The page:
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Port Jackson, NSW

Sydney Aboriginal country

We are alive, the land is alive

The raindrops and the streams are the tears and the blood of the land.

The texture of the stone is the texture of our skin.

We are alive, the land is alive. No colonial power can ever rob us of this.

Dennis Foley, Gai-mariagal Elder, 2001

A photo of a collection of houses and other buildings and trees overlooking an inlet of water and thirteen small white boats with tall mast.
Sydney Aboriginal country, Port Jackson, New South Wales. Photo: Jeremy Lucas.

It was Aboriginal people around Port Jackson who first experienced the effects of British rule on this continent. Ralph Mansfield, the likely collector of hunting and fishing implements, including the fishing line pictured below, lived in Sydney from 1825 and was editor of the Sydney Gazette. He witnessed firsthand the effects of the disease, violence and social dislocation that accompanied British colonisation.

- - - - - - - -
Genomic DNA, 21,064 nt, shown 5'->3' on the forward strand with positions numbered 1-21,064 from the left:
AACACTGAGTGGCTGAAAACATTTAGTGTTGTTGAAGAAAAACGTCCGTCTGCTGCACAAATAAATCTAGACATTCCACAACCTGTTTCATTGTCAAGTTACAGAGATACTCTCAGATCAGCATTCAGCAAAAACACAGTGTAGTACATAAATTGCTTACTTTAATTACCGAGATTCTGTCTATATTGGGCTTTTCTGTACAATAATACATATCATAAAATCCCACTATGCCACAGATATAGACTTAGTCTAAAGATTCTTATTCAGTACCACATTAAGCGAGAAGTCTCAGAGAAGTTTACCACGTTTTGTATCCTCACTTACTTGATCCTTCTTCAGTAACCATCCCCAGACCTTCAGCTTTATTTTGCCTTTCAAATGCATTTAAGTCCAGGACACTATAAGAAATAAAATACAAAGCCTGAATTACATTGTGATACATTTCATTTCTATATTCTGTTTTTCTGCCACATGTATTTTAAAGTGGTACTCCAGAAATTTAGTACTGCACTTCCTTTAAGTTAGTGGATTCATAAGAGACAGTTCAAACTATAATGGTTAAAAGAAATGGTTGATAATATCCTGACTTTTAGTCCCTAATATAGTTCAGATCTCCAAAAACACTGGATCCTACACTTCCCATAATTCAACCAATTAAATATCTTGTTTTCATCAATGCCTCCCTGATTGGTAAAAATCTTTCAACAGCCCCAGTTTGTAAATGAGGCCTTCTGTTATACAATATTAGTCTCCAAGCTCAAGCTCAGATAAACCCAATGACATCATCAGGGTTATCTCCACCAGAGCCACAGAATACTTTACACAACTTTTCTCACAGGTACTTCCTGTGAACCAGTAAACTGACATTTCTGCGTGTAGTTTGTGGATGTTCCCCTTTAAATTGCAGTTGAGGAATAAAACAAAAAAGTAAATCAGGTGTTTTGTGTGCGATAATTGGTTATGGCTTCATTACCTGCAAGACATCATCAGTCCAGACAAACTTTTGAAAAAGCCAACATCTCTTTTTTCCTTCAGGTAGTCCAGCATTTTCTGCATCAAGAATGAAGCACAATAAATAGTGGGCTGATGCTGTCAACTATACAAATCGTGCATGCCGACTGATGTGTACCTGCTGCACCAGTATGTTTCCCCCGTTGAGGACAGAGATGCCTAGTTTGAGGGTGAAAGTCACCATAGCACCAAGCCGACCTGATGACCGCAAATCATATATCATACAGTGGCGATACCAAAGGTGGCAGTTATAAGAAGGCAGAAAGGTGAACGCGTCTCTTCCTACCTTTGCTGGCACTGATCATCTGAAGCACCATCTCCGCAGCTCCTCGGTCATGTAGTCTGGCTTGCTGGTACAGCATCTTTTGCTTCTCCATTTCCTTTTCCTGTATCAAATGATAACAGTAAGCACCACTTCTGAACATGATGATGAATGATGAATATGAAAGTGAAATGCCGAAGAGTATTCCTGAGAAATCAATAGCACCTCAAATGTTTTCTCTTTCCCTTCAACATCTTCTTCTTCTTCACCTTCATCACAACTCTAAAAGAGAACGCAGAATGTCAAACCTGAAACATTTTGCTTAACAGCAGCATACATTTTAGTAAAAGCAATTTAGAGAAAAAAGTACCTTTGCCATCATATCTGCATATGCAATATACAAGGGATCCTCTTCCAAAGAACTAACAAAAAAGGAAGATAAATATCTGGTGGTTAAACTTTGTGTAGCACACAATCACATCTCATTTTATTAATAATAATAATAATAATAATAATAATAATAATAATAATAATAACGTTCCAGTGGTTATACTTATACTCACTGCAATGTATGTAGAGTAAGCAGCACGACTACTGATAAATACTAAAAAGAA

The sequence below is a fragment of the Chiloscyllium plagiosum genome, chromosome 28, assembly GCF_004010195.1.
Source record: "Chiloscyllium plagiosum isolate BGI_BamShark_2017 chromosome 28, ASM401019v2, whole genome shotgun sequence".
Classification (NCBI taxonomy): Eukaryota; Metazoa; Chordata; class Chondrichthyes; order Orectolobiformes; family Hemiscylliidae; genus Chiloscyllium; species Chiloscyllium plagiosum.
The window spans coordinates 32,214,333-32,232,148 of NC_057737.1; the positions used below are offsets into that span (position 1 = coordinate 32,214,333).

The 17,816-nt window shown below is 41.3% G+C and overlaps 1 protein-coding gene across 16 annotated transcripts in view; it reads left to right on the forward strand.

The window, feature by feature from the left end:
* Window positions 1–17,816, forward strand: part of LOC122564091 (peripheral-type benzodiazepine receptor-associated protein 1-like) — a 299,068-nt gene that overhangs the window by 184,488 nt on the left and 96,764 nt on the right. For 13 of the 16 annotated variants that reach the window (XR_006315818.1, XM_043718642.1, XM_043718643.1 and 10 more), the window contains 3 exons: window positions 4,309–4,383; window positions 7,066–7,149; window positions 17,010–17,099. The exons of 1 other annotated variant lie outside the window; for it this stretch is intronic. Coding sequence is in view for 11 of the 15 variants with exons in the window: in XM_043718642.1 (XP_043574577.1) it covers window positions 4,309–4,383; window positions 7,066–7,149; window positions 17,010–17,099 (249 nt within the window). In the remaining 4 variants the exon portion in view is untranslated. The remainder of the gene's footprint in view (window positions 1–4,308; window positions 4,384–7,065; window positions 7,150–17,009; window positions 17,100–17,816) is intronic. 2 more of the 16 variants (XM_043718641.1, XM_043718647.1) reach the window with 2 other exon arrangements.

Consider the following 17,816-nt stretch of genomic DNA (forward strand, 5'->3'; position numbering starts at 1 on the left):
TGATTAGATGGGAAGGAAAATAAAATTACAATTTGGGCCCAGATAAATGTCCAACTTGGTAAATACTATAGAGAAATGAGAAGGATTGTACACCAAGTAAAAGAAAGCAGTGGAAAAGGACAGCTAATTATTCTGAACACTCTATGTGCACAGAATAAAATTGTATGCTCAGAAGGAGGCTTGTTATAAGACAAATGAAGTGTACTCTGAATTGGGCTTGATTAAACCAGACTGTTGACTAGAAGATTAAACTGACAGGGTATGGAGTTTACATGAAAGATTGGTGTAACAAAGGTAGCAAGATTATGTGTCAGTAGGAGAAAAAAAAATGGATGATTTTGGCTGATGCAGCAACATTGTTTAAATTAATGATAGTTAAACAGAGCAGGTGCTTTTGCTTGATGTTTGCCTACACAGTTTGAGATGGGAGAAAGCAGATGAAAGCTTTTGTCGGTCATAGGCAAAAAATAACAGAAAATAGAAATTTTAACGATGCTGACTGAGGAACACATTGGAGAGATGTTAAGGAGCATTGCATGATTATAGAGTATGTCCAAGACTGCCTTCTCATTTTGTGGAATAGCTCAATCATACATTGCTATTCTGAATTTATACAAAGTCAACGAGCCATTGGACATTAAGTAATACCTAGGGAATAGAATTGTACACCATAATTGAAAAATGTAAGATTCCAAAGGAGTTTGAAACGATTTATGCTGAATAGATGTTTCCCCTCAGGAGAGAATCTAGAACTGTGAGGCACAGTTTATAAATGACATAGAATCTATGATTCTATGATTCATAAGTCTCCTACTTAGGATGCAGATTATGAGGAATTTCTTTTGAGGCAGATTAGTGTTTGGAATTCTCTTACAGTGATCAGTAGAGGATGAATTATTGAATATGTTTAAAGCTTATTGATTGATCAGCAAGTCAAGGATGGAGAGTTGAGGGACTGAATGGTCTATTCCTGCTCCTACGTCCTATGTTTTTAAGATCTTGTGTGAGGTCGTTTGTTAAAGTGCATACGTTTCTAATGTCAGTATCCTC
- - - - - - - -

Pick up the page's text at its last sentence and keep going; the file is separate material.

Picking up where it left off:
Acquired during the early days of British settlement, the objects throw a different light on colonial times. As artefacts of hunting and fishing, they reveal lives lived in country. Gai-mariagal and other Sydney Aboriginal people still fish in Sydney Harbour.

Old objects

Fishing-line made of twisted brown bark fibre
Garradjun (fishing line), Sydney Aboriginal peoples, collected from Port Jackson, probably by Ralph Mansfield, in the 1830s, 975.4 x.5.5 x 2.5 cm. British Museum Oc.4062.

In 1834 George Annesley, second Earl of Mountnorris, commissioned Sydney resident Ralph Mansfield to acquire Aboriginal objects for his private collection. We think that this fishing line was among items collected by Mansfield. Noted collector Henry Christy bought them at an auction of Annesley’s estate in 1852. Christy, who died in 1865, bequeathed his private collection to the British nation and it later became part of the British Museum’s collections.

New objects

A light brown fishing rod made of wood with bits of metal around it. The rod is wider at the bottom and progresses thinner towards the top. A section in the centre of the rod is painted black, and there are three sets of metal loops attached alongside the thinner part of the rod.
Fishing rod, Gai-mariagal people, 161 x 3.3 cm, on loan from Kristopher Watters.
Dennis Foley
Dennis Foley, Gai-mariagal Elder, fishing at Kurrungul, North Head, Sydney Harbour, New South Wales. National Museum of Australia.
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